IN RE: James S. POWELL, Respondent. A Member of the Bar of the District of Columbia Court of Appeals (Bar Registration No. 427084).
This original matter involves a recommendation for a one-year suspension from the practice of law and that respondent be required to show fitness prior to reinstatement.
On May 18, 1999, respondent, James S. Powell, entered a guilty plea to a misdemeanor offense in Virginia. Respondent failed to report the criminal conviction to this court pursuant to D.C. Bar R. XI, § 10(a). The Virginia State Bar subsequently reprimanded respondent for commission of the crime and the Virginia Bar notified Bar Counsel of this reprimand. We suspended respondent on an interim basis in an earlier appeal (No. 01-BG-485) and directed the Board on Professional Responsibility to institute a formal proceeding to determine final discipline.
While subject to the interim suspension by this court in appeal No. 01-BG-485, respondent filed a sworn application for admission to the Bar of the United States District Court for the District of Colorado wherein respondent failed to disclose his admission to practice before the District of Columbia or his interim suspension by this court. The interim suspension concluded when this court issued In re Powell, 836 A.2d 579 (D.C.2003), in which this court imposed a 30-day suspension nunc pro tunc to October 16, 2002. Although respondent was admitted to practice before the Colorado Court, that court's Committee on Conduct rescinded the admission following an investigation that revealed respondent was not a member in good standing in the District of Columbia. As a result, Bar Counsel filed formal proceedings against respondent on July 30, 2003, charging that respondent violated Rules 8.1(a), 8.4(c) and 8.4(d) based upon his application to the Bar of the Colorado District Court.
In its report and recommendation submitted on July 27, 2005, in appeal No. 05-BG-785, the Board concluded that respondent violated Rule 8.1(a) by knowingly making a false statement of material fact in connection with a bar admission application; Rule 8.4(c) by engaging in conduct involving dishonesty, fraud, deceit, or misrepresentation; and Rule 8.4(d) by engaging in conduct that seriously interfered with the administration of justice. This court held the matter in abeyance and directed the Bar Counsel, the Board on Professional Responsibility, and respondent to show cause why he should not be disbarred. Upon review of the responses to the show cause order, this court is satisfied with the recommendation of the Board. Bar Counsel does not take exception to the Board's Report and Recommendation.1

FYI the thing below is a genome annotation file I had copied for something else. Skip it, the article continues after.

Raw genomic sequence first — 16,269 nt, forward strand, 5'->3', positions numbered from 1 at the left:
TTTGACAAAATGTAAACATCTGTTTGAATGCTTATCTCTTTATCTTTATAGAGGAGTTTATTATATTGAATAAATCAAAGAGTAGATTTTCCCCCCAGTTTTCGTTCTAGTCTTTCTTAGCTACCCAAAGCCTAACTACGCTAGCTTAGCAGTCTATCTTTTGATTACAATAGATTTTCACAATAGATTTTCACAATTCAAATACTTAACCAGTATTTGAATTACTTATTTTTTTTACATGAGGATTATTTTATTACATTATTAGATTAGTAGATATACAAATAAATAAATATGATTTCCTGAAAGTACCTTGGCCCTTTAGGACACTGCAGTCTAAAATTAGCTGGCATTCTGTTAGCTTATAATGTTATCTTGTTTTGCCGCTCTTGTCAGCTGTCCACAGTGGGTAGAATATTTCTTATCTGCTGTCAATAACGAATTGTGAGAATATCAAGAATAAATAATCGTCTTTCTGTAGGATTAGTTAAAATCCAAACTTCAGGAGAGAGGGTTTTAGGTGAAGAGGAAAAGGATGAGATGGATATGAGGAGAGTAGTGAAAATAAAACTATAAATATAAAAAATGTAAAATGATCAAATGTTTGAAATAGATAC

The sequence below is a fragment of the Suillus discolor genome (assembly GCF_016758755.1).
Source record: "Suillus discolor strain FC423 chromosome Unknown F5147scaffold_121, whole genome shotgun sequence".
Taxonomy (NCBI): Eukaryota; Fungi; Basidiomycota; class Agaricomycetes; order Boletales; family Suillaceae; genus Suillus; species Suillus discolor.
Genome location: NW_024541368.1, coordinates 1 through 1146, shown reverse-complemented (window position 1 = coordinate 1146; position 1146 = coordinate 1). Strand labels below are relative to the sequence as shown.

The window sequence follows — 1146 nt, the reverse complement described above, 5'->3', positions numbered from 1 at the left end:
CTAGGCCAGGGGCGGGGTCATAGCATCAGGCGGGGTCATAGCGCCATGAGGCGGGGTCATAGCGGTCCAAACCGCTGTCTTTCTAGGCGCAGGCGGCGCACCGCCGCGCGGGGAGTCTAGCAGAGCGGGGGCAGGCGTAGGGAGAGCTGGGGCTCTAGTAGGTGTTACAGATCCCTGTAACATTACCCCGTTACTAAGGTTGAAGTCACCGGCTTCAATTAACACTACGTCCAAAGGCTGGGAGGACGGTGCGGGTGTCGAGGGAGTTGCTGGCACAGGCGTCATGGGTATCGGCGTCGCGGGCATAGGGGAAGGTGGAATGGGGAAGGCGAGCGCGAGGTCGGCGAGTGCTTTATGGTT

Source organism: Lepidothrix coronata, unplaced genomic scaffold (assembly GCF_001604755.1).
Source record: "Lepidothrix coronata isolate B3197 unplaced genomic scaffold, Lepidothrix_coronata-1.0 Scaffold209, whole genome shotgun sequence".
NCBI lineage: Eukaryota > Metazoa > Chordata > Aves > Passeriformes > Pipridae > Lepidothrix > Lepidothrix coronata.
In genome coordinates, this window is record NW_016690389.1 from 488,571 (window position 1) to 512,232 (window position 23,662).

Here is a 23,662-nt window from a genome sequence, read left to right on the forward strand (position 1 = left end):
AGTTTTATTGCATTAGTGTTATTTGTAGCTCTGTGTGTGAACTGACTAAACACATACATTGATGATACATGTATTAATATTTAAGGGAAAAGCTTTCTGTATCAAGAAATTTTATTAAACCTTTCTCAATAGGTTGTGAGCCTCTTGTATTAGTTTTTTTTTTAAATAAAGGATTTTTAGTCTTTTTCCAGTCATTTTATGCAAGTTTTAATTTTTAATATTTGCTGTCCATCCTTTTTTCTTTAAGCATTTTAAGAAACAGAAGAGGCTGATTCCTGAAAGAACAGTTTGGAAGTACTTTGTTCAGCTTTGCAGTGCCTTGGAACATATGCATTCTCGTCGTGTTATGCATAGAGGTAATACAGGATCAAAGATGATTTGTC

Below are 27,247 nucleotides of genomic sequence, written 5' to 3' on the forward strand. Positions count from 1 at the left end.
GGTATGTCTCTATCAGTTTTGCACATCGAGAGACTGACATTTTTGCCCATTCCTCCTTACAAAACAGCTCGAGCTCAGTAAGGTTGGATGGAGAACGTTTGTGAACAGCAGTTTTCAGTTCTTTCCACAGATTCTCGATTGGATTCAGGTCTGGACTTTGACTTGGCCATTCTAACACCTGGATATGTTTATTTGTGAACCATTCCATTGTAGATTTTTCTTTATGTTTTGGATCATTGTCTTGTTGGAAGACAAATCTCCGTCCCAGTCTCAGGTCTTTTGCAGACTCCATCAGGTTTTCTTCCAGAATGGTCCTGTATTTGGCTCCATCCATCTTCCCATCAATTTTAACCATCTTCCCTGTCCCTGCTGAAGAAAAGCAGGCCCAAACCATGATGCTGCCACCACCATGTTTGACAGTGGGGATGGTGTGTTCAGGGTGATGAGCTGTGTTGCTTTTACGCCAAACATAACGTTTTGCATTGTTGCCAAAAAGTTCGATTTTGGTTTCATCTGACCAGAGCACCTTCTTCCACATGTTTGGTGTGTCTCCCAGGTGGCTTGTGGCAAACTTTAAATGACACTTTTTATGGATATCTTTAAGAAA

Considering the heightened deference this court gives to the Board's recommendation in cases such as this where no exceptions are filed, see D.C. Bar R. XI, § 9(g)(2); In re Delaney, 697 A.2d 1212, 1214 (D.C.1997), we adopt the Board's recommendation. See In re Starnes, 829 A.2d 488 (D.C.2003) (imposing six-month suspension with a fitness requirement for making an intentional misrepresentation in an application to the bar of this court); In re Cater, 887 A.2d 500 (D.C.2005) (requiring “clear and convincing evidence that casts a serious doubt upon the attorney's continuing fitness to practice law” for imposition of a showing of fitness). Therefore, it is
ORDERED that James S. Powell is suspended from the practice of law in the District of Columbia for the period of one year, beginning 30 days from the date of this opinion. Reinstatement in the District of Columbia is conditioned on demonstration of fitness to practice law in accordance with D.C. Bar R. XI, § 3(a)(2). We direct respondent's attention to the requirements of D.C. Bar R. XI, § 14 including the timely filing of an affidavit and their effect on his eligibility for reinstatement. See D.C. Bar R. XI, § 16(c).
1. “Our disciplinary system is adversarial-Bar Counsel prosecutes and Respondent's attorney defends-and although the court is not precluded from imposing a more severe sanction than that proposed by the prosecuting authority, that is and surely should be the exception, not the norm, in a jurisdiction, like ours, in which Bar Counsel conscientiously and vigorously enforces the Rules of Professional Conduct.” In re Cleaver-Bascombe, 892 A.2d 396, 412 n. 14 (D.C.2006).